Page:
- A new report from the Michigan Attorney General’s Office says disgraced former sports doctor Larry Nassar believes the decades of abuse he perpetrated was not criminal.
- Independent special counsel Bill Forsyth wrote in the report that Nassar was “defiant” and “unrepentant” in interviews with investigators, insisting his treatments were medical, not for his own pleasure.
- Forsyth also wrote that Michigan State University, Nassar’s former employer, had “stonewalled” the investigation, denying access to documents and drowning investigators in “irrelevant” material to hamper the investigation and protect its reputation.
- Nassar’s defiant attitude echoes an assertion made by the judge in his January sentencing that he was “manipulative” and that his seemingly shallow apology to his victims showed that he did not “get it.”
A new report from the Michigan Attorney General’s Office says disgraced former sports doctor Larry Nassar believes the decades of abuse he perpetrated was not criminal and should be handled as medical malpractice.
The report was an update on an investigation into Michigan State University’s handling of allegations against Nassar by independent special counsel Bill Forsyth, which describes Nassar as “defiant” and “unrepentant.”
“It immediately became clear that his statements of remorse in the courtroom were a farce,” the report says, referring to an apology statement Nassar read in court.
In an interview with an investigator after his sentencing, Nassar said he pleaded guilty to multiple sexual assault charges only “because he lost his support from the medical community and his patients after the police discovered reams of child pornography in his possession.”
The report also says Nassar remained adamant that all of his “treatment” was “done for a medical purpose, not for his own pleasure.”
Nassar was sentenced in January to up to 175 years in prison for the sexual-assault charges.
More than 100 women gave victim-impact statements in January about the assault and molestation they said Nassar committed. Nassar was previously sentenced to 60 years in prison for child-pornography charges in December 2017.
A letter presented by Judge Rosemarie Aquilina at Nassar’s sentencing in which he insisted his treatments on girls were medical, not sexual. He also criticised the attorney general in the case and Aquilina, writing “Hell hath no fury like a woman’s scorn,” over the case.
Aquilina said the letter proved that Nassar did not “get it.” Aquilina called Nassar “manipulative,” saying he knew he had a problem and did not distance himself from the situation.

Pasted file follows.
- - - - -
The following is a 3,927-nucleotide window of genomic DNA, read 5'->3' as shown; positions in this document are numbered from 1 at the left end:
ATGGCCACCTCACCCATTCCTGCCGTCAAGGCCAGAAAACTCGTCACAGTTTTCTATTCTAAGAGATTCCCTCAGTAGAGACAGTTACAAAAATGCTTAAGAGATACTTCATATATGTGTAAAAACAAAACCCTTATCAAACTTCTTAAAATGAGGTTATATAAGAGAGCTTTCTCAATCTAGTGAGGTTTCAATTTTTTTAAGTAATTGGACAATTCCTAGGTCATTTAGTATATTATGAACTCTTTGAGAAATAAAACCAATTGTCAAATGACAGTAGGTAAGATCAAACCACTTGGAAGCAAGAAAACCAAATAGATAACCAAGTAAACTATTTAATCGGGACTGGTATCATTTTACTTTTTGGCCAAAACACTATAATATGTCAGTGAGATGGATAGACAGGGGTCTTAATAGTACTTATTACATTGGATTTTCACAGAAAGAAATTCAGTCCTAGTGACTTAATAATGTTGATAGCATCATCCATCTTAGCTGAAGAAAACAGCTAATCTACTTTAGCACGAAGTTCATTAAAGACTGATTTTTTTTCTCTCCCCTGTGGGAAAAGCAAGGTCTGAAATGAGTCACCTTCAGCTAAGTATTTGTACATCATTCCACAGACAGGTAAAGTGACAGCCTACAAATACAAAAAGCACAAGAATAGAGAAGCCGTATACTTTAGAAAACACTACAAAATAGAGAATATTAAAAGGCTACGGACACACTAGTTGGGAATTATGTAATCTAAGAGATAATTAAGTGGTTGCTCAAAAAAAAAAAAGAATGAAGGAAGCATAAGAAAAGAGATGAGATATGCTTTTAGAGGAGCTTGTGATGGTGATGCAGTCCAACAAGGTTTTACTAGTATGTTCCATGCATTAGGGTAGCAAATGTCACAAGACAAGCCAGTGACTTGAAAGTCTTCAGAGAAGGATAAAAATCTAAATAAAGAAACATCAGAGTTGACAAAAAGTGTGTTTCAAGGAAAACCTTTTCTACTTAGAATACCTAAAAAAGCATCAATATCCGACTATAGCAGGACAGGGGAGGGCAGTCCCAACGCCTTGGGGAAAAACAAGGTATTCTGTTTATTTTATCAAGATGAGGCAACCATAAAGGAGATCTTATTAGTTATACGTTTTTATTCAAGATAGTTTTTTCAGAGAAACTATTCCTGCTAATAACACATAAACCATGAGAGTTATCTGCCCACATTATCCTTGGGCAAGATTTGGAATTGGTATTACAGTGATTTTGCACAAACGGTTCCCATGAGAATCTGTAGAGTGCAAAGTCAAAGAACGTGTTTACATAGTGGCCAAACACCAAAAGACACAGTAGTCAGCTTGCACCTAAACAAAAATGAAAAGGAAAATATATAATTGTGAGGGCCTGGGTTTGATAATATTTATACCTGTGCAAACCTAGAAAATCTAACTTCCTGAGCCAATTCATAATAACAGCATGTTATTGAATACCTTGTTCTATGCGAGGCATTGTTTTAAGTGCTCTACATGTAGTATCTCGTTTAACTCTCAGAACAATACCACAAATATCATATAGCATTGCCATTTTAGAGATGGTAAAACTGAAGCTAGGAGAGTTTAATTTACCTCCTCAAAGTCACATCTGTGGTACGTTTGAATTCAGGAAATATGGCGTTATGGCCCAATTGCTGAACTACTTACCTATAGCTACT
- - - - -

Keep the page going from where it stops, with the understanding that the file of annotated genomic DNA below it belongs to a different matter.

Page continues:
“Sir, you do not deserve to walk outside of a prison ever again,” Aquilina said.
The university is stonewalling investigators
Forsyth also said in the report that Michigan State University, Nassar’s former employer, fought the release of certain relevant documents and instead drowned investigators in “irrelevant” documents, hampering the investigation.
Instead of providing relevant materials to determine who knew about Nassar’s abuse, the school supplied the “Bed Bug Management-Infection Control Policy,” various restaurant coupons, and “seemingly endless” duplicates of emails with news articles.
The report says the university continues to foster “a culture of indifference toward sexual assault, motivated by its desire to protect its reputation.”
MSU released a statement in response to the report.
“We are extraordinarily sorry that Larry Nassar was on our campus and has hurt so many people,” the statement reads. “The university is engaged in — and investing in — an intense reform and cultural change effort to ensure that Michigan State University is a safe campus for students, faculty, staff and our community.”
The statement also pointed out that no new charges were announced in the report, saying “We appreciate the attorney general’s investigation and the hard work of the many people involved.”
The report concludes the failures at the school are of “people, not policy,” as employees that heard of allegations against Nassar “downplayed its seriousness or affirmatively discouraged the survivors from proceeding with their allegation.”
The investigation has already led to criminal charges against three additional former MSU employees. Former MSU gymnastics coach Kathie Klages, former MSU Dean of Osteopathic Medicine William Strampel, and former MSU President Lou Anna Simon.
The investigation is ongoing.
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